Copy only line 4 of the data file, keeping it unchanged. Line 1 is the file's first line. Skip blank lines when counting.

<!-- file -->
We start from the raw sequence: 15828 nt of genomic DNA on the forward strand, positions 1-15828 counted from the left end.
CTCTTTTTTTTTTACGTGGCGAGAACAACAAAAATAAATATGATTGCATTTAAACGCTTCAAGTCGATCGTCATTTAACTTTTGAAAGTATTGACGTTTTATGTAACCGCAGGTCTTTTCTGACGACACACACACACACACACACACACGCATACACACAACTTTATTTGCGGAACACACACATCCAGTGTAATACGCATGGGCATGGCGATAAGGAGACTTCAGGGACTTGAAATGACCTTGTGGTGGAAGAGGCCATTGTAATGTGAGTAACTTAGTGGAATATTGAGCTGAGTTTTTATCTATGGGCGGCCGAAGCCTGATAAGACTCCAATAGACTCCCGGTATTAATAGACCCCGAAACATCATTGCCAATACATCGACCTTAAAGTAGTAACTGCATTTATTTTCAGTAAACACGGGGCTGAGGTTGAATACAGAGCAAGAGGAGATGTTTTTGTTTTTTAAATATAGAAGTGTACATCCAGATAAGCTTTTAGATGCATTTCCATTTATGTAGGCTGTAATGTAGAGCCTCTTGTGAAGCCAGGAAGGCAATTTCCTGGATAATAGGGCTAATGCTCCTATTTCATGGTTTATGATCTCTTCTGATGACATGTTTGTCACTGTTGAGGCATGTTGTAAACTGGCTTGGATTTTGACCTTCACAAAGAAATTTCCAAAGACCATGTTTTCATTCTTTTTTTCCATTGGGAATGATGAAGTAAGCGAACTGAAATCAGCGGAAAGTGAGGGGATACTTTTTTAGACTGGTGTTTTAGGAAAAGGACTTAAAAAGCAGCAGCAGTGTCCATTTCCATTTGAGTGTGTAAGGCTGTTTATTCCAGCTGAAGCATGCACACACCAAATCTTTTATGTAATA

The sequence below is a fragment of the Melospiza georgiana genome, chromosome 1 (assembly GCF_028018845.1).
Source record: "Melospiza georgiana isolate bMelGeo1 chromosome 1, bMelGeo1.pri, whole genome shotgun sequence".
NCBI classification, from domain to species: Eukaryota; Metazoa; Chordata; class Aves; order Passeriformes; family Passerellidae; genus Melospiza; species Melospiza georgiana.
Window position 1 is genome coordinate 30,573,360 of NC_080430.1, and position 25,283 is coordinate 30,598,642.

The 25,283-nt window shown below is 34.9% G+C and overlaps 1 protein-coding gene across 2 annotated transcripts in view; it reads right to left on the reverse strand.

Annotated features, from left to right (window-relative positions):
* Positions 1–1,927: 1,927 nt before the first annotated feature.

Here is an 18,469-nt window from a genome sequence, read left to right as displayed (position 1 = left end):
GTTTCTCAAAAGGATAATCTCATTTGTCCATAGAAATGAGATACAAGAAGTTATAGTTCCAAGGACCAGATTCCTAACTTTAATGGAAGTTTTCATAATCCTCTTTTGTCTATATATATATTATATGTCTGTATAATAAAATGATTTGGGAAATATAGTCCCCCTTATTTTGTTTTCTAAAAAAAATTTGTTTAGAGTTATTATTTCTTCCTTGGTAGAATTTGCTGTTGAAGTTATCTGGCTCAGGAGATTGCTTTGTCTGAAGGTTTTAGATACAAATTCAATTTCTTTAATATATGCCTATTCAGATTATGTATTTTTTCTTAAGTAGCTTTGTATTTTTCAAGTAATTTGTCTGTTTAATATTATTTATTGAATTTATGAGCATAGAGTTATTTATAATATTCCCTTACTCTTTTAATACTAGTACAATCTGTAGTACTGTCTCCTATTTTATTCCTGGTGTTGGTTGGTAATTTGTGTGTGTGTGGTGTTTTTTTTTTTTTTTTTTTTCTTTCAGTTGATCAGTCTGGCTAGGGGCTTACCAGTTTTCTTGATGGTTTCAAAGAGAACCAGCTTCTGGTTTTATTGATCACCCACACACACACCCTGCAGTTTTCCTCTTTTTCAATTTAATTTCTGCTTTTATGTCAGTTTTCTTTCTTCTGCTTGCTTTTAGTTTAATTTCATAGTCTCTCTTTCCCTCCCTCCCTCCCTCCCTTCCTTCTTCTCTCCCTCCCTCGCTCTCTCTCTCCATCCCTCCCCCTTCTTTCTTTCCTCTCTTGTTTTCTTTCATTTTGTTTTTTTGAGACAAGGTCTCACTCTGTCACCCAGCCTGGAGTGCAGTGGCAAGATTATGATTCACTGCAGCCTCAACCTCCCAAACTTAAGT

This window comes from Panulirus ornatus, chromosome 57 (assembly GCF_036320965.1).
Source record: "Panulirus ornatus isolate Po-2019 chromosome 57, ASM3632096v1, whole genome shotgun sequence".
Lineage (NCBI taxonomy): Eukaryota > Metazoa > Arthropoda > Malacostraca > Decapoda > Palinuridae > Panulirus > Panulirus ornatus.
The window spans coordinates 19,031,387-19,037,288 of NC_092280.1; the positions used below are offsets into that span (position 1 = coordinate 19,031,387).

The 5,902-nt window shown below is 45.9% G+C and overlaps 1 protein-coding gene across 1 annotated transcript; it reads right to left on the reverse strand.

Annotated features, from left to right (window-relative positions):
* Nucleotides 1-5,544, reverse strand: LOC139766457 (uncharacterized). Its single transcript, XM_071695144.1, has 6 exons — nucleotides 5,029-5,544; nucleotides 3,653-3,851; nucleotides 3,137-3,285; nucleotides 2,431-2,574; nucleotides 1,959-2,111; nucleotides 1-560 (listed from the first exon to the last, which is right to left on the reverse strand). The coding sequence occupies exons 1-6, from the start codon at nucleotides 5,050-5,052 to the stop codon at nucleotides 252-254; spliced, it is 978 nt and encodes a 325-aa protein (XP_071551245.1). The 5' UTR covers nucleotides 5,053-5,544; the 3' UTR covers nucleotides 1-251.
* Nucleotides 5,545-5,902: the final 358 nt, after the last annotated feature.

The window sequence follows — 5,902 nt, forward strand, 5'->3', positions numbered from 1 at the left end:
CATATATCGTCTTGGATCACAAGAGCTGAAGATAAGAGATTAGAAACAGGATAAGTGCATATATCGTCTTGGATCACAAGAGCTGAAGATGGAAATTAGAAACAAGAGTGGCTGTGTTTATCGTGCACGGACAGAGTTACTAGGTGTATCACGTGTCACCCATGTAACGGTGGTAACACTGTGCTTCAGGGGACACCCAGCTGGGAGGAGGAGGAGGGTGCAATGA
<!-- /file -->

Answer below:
Source record: "Melospiza georgiana isolate bMelGeo1 chromosome 1, bMelGeo1.pri, whole genome shotgun sequence".